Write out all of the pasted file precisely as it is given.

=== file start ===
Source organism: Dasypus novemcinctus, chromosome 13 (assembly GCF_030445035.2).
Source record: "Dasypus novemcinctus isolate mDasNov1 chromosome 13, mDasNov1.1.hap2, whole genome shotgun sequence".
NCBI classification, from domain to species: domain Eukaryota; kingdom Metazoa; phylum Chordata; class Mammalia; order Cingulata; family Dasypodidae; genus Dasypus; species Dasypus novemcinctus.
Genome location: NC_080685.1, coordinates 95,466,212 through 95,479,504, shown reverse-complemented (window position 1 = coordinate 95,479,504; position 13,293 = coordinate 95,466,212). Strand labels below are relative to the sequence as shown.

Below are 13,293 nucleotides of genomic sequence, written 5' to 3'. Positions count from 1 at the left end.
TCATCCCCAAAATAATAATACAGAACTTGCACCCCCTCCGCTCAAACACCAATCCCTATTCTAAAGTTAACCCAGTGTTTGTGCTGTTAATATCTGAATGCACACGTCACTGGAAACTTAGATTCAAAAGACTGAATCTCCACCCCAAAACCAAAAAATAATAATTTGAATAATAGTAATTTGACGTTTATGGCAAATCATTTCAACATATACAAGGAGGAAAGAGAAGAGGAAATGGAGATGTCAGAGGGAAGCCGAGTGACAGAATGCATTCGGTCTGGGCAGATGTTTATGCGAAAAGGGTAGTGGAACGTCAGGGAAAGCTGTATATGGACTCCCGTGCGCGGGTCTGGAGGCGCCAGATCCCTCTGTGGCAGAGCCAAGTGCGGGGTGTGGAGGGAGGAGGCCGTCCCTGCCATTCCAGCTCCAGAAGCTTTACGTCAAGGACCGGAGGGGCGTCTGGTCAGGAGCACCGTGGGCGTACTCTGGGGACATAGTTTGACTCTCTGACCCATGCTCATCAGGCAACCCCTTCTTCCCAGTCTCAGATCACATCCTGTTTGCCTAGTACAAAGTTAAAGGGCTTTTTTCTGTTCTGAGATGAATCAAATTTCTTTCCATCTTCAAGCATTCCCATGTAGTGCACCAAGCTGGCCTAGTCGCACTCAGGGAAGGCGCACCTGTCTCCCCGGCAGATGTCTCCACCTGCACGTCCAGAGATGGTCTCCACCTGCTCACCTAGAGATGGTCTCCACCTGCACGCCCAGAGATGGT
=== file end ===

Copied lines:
Source organism: Dasypus novemcinctus, chromosome 13 (assembly GCF_030445035.2).
Source record: "Dasypus novemcinctus isolate mDasNov1 chromosome 13, mDasNov1.1.hap2, whole genome shotgun sequence".
NCBI classification, from domain to species: domain Eukaryota; kingdom Metazoa; phylum Chordata; class Mammalia; order Cingulata; family Dasypodidae; genus Dasypus; species Dasypus novemcinctus.
Genome location: NC_080685.1, coordinates 95,466,212 through 95,479,504, shown reverse-complemented (window position 1 = coordinate 95,479,504; position 13,293 = coordinate 95,466,212). Strand labels below are relative to the sequence as shown.

Below are 13,293 nucleotides of genomic sequence, written 5' to 3'. Positions count from 1 at the left end.
TCATCCCCAAAATAATAATACAGAACTTGCACCCCCTCCGCTCAAACACCAATCCCTATTCTAAAGTTAACCCAGTGTTTGTGCTGTTAATATCTGAATGCACACGTCACTGGAAACTTAGATTCAAAAGACTGAATCTCCACCCCAAAACCAAAAAATAATAATTTGAATAATAGTAATTTGACGTTTATGGCAAATCATTTCAACATATACAAGGAGGAAAGAGAAGAGGAAATGGAGATGTCAGAGGGAAGCCGAGTGACAGAATGCATTCGGTCTGGGCAGATGTTTATGCGAAAAGGGTAGTGGAACGTCAGGGAAAGCTGTATATGGACTCCCGTGCGCGGGTCTGGAGGCGCCAGATCCCTCTGTGGCAGAGCCAAGTGCGGGGTGTGGAGGGAGGAGGCCGTCCCTGCCATTCCAGCTCCAGAAGCTTTACGTCAAGGACCGGAGGGGCGTCTGGTCAGGAGCACCGTGGGCGTACTCTGGGGACATAGTTTGACTCTCTGACCCATGCTCATCAGGCAACCCCTTCTTCCCAGTCTCAGATCACATCCTGTTTGCCTAGTACAAAGTTAAAGGGCTTTTTTCTGTTCTGAGATGAATCAAATTTCTTTCCATCTTCAAGCATTCCCATGTAGTGCACCAAGCTGGCCTAGTCGCACTCAGGGAAGGCGCACCTGTCTCCCCGGCAGATGTCTCCACCTGCACGTCCAGAGATGGTCTCCACCTGCTCACCTAGAGATGGTCTCCACCTGCACGCCCAGAGATGGT